SAN FRANCISCO (KGO) -- For climate researcher Kaitlyn Weber, the fires roaring through the gold country are both a personal and professional challenge.
"To see those pictures that first came out from the Caldor Fire it was very shocking. It was hard, it was heart wrenching," she said.
Weber grew up in and around Pollock Pines and Happy Valley, just down the road from the community of Grizzly Flats, which has now been left in ashes. But in the months leading up to the fire, she was working to understand the forces that can help unleash this kind of devastation, a combination of factors collectively known as fire weather.
"So a fire weather day has three elements happening altogether. You have hot temperatures, you have dry air, and you have very fast winds," explained Weber.
Weber and colleague Andy Pershing, Ph.D., are with the weather nonprofit Climate Central. In a newly released report, the group documented the increase in fire weather days, driven in part by factors such as climate change.
"And the big story here, and this was a bit of a surprise for me, it's really the dryness. It is the lack of humidity in the air that's leading to elevated fire risk throughout the west, but especially in California," said Pershing.
The study tracked data from individual weather stations, stretching back to the 1970s. The data was broken down into areas with similar climate features, boundaries known as climate divisions. And of the top hotspots, the study singled out two in Northern California experiencing the some of the highest percentage increases in the number of fire days. A large swath, east of the Bay Area that includes towns like Grizzly Flats and Paradise and the epicenters of fires with now familiar names like Caldor and Dixie.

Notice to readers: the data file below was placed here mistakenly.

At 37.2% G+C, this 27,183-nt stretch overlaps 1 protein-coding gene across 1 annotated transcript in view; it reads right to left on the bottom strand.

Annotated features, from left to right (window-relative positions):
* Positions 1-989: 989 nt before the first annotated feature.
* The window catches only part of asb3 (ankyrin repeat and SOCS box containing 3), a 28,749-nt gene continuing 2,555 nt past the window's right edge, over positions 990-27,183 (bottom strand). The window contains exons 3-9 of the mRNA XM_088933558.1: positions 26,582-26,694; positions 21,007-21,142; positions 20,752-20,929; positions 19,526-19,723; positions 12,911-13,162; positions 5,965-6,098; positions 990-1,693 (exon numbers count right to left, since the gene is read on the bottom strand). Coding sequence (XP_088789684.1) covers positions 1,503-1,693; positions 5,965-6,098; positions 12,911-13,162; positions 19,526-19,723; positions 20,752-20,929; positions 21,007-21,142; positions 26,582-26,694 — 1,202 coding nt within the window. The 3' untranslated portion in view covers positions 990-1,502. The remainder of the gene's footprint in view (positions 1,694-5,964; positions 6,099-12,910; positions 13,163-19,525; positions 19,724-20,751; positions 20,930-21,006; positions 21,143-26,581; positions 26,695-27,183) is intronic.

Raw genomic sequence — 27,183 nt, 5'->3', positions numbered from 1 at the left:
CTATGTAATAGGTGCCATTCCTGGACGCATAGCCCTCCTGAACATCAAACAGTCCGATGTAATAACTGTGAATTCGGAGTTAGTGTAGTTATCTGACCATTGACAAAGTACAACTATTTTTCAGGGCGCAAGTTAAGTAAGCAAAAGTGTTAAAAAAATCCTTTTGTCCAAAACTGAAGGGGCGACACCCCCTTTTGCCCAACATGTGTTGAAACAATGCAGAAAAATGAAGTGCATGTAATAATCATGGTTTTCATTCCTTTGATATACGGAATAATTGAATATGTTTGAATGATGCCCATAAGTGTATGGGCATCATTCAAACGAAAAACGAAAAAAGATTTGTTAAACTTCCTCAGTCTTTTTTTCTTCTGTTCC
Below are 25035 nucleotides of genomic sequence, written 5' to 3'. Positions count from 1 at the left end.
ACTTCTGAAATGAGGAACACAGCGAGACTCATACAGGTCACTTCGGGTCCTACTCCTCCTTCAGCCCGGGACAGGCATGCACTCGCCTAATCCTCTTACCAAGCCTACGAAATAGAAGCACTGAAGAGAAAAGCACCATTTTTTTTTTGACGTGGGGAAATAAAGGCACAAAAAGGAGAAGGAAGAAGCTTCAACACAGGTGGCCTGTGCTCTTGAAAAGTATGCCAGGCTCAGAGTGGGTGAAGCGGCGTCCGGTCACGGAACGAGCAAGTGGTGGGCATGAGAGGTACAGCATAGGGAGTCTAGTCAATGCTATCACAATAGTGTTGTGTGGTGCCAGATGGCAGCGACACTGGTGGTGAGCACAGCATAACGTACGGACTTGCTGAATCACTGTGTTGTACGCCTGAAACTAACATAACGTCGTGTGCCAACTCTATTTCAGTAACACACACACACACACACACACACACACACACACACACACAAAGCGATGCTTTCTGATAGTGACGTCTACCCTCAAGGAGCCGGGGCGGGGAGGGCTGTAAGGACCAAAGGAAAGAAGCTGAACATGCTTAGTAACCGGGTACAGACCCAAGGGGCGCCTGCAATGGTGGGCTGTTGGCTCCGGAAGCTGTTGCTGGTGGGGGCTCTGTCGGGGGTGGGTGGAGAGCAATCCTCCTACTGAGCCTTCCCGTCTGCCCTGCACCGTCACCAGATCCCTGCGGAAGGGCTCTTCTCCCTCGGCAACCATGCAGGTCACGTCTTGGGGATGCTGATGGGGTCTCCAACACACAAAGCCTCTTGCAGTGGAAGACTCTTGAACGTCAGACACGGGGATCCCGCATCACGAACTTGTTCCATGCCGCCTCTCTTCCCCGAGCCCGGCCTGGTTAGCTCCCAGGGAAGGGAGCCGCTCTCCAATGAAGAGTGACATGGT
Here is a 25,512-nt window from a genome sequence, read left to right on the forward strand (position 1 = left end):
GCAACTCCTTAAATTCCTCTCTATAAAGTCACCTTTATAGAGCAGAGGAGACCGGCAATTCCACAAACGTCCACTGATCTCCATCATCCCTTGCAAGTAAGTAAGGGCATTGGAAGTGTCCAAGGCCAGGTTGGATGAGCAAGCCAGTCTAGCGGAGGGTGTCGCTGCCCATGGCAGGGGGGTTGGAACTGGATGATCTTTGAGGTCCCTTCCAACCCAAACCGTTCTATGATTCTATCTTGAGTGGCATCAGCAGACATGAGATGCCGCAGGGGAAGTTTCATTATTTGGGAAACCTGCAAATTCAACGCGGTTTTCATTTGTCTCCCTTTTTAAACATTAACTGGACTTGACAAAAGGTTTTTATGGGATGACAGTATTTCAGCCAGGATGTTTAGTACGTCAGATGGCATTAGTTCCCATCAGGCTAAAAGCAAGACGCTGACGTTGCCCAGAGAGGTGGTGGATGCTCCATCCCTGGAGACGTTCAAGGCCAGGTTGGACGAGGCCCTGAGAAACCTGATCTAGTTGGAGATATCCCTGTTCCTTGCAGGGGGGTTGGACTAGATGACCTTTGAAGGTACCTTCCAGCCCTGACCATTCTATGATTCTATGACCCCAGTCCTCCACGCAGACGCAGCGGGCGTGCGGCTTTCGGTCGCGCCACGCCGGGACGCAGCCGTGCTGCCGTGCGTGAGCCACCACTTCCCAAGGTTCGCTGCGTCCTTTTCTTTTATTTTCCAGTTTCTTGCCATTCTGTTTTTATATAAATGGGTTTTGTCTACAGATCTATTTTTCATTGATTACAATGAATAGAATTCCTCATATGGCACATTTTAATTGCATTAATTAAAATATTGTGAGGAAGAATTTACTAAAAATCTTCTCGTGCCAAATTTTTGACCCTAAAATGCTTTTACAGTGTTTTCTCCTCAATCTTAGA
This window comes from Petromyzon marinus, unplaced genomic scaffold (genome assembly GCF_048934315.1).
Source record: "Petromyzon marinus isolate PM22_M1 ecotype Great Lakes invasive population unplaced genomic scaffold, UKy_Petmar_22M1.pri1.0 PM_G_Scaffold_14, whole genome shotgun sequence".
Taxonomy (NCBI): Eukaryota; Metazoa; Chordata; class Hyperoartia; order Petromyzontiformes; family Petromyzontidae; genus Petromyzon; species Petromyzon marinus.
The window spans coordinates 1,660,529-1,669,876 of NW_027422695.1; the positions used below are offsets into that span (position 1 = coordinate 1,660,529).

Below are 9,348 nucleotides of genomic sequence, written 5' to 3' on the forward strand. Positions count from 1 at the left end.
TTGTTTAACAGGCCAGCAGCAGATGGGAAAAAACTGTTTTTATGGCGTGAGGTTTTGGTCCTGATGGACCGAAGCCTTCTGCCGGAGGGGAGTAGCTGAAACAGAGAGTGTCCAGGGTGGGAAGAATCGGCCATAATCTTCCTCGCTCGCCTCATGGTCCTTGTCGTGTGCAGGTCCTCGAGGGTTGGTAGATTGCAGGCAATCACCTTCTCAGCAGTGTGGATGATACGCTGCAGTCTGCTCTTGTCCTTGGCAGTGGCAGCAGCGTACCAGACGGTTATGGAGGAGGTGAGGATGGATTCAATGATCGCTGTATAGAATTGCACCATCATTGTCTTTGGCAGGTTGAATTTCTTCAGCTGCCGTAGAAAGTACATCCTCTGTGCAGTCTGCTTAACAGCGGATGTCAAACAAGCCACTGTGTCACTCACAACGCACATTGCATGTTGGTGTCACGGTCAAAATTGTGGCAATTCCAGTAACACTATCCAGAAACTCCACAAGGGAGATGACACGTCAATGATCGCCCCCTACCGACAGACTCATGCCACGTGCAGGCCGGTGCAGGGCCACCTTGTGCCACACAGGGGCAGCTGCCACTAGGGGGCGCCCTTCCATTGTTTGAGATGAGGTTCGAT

"We've seen a major change in the conditions. What we're seeing today is what we're seeing before," said Weber.
She says that percentage change can add up to a one to two weeks of extra fire days per year depending on location. And while the specific cause of a fire can always vary, factors like the drought and climate change have likely played a part in making the landscape far more volatile.
Decades of change that researcher Kaitlyn Weber can now track with both measurements along with her childhood memories.
"It means these weather conditions are coming together more frequently, and that's putting us in a lot more danger than we would be if the weather was different," she said.
The study also found that long-term warming is drying out soil in parts of California. That's led to plants and forests releasing less moisture into the atmosphere contributing to fire weather.
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